Letter from Birmingham City Jail

by Martin Luther King Jr.
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What is the main claim Martin Luther King makes in his "Letter from Birmingham City Jail"?  

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Martin Luther King's "Letter from Birmingham Jail," his response to criticism from eight white clergymen regarding his presence in Birmingham, Alabama, during a bus boycott brought about by egregious actions of the City of Birmingham, has more than one main point.

First, King must respond directly to the criticism that he should not have involved himself in the Birmingham racial unrest, which, according to his critics, would work itself out in time. King's larger argument is that racial inequality does not "work itself out." Rather, those who suffer from inequality must take the steps—in King's case, nonviolent steps—necessary to insure that long-overdue equality is established.

To answer the first criticism, King points out that he is in Birmingham because he has been invited by a group with which he is affiliated, and he and his followers are simply honoring their obligation to support those in Birmingham who are suffering under the dominant white power structure in that city. More importantly, however, King argues the following:

But more basically, I am in Birmingham because injustice is here....I cannot sit idly by in Atlanta and not be concerned about what happens in Birmingham. Injustice anywhere is a threat to justice everywhere. We are caught in an inescapable network of mutuality, tied in a single garment of destiny. Whatever affects one directly, affects all indirectly.

King effectively extends the issue (which is not a problem unique to Birmingham) to the entire country and argues that injustice in any location threatens justice throughout the land. As a skilled preacher, he makes this point visual with his image of a "single garment of destiny": something that is all-inclusive, with whites and blacks connected in a "network of mutuality." King's point, then, is that he is in Birmingham because that city is the latest and most obvious example of racial injustice.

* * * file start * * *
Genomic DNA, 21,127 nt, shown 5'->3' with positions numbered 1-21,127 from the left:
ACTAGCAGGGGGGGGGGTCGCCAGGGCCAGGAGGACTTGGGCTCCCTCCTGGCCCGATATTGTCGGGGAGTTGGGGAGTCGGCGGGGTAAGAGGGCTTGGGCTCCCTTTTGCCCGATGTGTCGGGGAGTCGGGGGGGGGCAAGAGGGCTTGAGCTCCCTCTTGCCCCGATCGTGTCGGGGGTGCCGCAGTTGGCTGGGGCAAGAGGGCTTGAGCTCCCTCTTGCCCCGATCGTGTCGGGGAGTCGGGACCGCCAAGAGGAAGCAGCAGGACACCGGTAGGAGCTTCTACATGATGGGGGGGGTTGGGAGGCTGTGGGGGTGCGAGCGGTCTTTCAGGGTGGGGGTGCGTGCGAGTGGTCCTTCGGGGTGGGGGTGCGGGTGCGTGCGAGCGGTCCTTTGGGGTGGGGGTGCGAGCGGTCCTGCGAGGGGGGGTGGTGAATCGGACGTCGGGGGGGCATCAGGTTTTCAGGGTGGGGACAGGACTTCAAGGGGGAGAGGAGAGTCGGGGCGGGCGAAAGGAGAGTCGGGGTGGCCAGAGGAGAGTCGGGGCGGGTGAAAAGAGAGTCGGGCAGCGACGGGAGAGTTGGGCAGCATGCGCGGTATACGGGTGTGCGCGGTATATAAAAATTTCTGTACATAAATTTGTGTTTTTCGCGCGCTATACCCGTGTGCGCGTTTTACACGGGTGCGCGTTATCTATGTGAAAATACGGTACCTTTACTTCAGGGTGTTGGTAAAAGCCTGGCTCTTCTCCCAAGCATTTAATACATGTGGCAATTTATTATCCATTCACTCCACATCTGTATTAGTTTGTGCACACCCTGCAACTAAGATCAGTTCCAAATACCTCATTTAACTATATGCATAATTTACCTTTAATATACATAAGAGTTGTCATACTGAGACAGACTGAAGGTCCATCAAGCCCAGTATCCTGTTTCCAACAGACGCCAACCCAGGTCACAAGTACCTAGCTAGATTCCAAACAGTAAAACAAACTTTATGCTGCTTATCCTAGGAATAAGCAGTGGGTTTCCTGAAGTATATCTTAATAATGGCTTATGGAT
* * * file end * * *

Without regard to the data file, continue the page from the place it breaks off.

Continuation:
A second criticism from the clergymen is that King and his followers are moving too quickly to confront racial inequality:

One of the basic points in your statement is that the action that I and my associates have taken in Birmingham is untimely. Some have asked: "Why didn't you give the new city administration time to act?"

Even though King and his followers engage in nonviolent protest, his critics argue that even this form of protest is not warranted and that, in time, Birmingham will resolve its racial problems. King replies to this argument with a short history lesson:

We have waited for more than 340 years for our constitutional and God given rights. The nations of Asia and Africa are moving with jetlike speed toward gaining political independence, but we still creep at horse and buggy pace toward gaining a cup of coffee at a lunch counter.

King alludes to nations in places traditionally thought to be "less advanced" than the United States that are actually moving "with jetlike speed," an image that is new and startling to his readers in 1963. King subtly places the United States in the category of a backwater country with respect to racial equality.

Extending his argument about time, King points out that

Actually, time itself is neutral; it can be used either destructively or constructively. More and more I feel that the people of ill will have used time much more effectively than have the people of good will.

In other words, responding to the criticism that he and his followers are demanding too much too soon, King argues that time has no dog in the fight for racial equality, but it can be used "destructively" by opponents of racial equality who argue for endless patience.

King's letter is a masterful argument both for his presence in Birmingham during its most serious outbreak of racial unrest in the 1960s and against the clergy's argument that patience and time will, without King's form of nonviolent protest, solve the racial inequality that sparked the protests.